Skip to main content

Ontario Finance Minister Dwight Duncan delivers the budget in the Legislature at Queen's Park in Toronto on March 27, 2012.

Don Drummond, a dour former bank economist, had set the stage brilliantly: Ontario is on a precipice, and its Liberal government needed to act against its nature (as demonstrated over eight years of majority government) to bring the province back from the brink. That meant taking on the schoolteachers and public servants and altering its pet programs such as small class sizes in primary grades, full-day kindergarten by 2014 and a 30-per-cent postsecondary tuition rebate for low- and middle-income families.

In the end, Mr. McGuinty and his Finance Minister, Dwight Duncan, chose to leave the pet programs alone and challenge the unions whose members helped put him in power again (this time, in a minority government). Their challenge appears to be in earnest. The Liberal fiscal plan calls for no increases for teachers (whose collective agreement expires this summer) and public servants for two years, not even to move up along their salary grids. It also hits teachers' beloved sick pay – no more banking unused sick days for partial payment at retirement.

And if the teachers and public servants don't agree, the budget documents declare, "The government will consider all options to meet its fiscal goals, including intervention through legislation or other means." Pension reforms are also needed to put the province on a more sustainable path, and the province says it will insist on them.

It would be wrong to call the government brave in any of this.

Economically and politically, the Liberals had little manoeuvring room. They had waited as long as they could, but there is no roar of economic growth in the distance, only 2-per-cent growth as far as the eye can see. Ontario would have gone over the edge, if the Premier had continued making nice with the unions. And Progressive Conservative Leader Tim Hudak would have eaten him for breakfast.

Will the unions give the province some breathing space? Not likely.

They should keep in mind, though, that the government refused to cut 10,000 teacher jobs and also spared another 10,000 non-teaching jobs that Mr. Drummond deemed expendable. The government continued with a slow reduction of the public service begun in 2009 but did not take a cleaver to jobs. It cut $17.7-billion, not from overall spending but from projected spending – so it sounds a bit tougher than it is.

If not a stroke of genius to hire Mr. Drummond to read the Riot Act to everyone, it was close. Mr. Drummond said the province faced a $30-billion fiscal hole by 2017-18 without strong measures. Already, the $10-billion in annual interest is the province's third-largest area of program spending. There isn't an Ontarian by now unaware that an austerity budget was coming.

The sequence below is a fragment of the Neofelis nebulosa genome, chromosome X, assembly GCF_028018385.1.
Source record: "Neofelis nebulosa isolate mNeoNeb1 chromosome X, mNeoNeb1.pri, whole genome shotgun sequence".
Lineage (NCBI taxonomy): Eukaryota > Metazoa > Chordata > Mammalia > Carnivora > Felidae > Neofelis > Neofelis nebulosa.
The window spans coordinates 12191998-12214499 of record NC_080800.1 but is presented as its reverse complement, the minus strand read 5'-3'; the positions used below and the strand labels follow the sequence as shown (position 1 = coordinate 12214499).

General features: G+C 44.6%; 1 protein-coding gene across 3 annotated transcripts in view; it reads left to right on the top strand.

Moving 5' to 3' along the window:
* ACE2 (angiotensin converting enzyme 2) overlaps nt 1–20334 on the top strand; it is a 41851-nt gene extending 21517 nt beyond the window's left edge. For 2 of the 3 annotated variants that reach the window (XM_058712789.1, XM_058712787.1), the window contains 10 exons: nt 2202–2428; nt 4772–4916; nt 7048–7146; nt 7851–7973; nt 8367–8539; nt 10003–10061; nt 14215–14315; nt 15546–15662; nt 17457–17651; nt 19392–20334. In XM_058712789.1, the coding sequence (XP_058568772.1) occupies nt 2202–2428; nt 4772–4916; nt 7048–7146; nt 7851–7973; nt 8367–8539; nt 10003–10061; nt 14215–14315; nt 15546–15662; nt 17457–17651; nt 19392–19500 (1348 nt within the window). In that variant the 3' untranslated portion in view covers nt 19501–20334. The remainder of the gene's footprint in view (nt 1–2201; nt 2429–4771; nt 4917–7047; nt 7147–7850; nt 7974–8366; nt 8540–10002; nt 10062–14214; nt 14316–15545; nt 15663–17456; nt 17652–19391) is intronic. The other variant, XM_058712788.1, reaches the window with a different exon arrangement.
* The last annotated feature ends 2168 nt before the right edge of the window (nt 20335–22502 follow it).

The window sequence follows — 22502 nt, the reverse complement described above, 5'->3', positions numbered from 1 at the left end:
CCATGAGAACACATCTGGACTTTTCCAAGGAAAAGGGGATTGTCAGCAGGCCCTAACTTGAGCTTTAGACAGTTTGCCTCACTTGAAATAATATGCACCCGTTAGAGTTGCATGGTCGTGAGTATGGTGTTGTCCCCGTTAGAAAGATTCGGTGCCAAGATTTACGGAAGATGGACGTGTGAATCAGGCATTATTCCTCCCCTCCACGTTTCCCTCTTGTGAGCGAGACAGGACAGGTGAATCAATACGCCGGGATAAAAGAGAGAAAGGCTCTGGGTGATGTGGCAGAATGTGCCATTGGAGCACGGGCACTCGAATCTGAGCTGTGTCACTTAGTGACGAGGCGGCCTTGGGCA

What the Liberals are promising comes close to what Mr. Drummond urged: 0.9-per-cent annual growth in program spending from 2012-13 to 2017-18, compared with his 0.8-per-cent-a-year growth. The changes in compensation would save $6-billion, or about one-third of the overall projected savings. The budget would still, the government says, be balanced by 2017-18 – but without harsh cuts. It's hard to see how without long-term wage concessions and restraint on health care.

The government would limit annual health-care increases to 2.1 per cent a year for the next three years (lower than the 2.5 per cent urged by Mr. Drummond). It would hold doctors to zero increases (doctors' overall compensation now constitutes an unholy 23 per cent of health spending in Ontario). It would limit hospitals to 2 per cent in total funding growth in 2012-13. It would allow community and home care to grow by 4 per cent; it would continue the patient-centred funding transformation of Ontario hospitals. Will it work? Many governments have promised to cut health-care spending; few have fulfilled those promises.

Mr. Hudak immediately declared that his party would oppose the budget – though it was difficult to understand what it would have done differently. The New Democrats may appreciate the five-year freeze on planned corporate tax cuts, though they coyly averred that they wish to "go to the public" to find out whether to support the budget. At the end of the day, the opposition should support this plan, or a version close to it. With economic health so tenuous, this province doesn't need another election.

Politically, this was a smart budget, making everyone a little unhappy – and some, perhaps, very unhappy, after eight years of coddling. But the big test is ahead for a government whose handling of the eHealth and Ornge fiascos gives rise to questions about its diligence and oversight. Ontarians know in their hearts that they are no longer naturally favoured, in the grand scheme of things. The government will need the resolve to press on.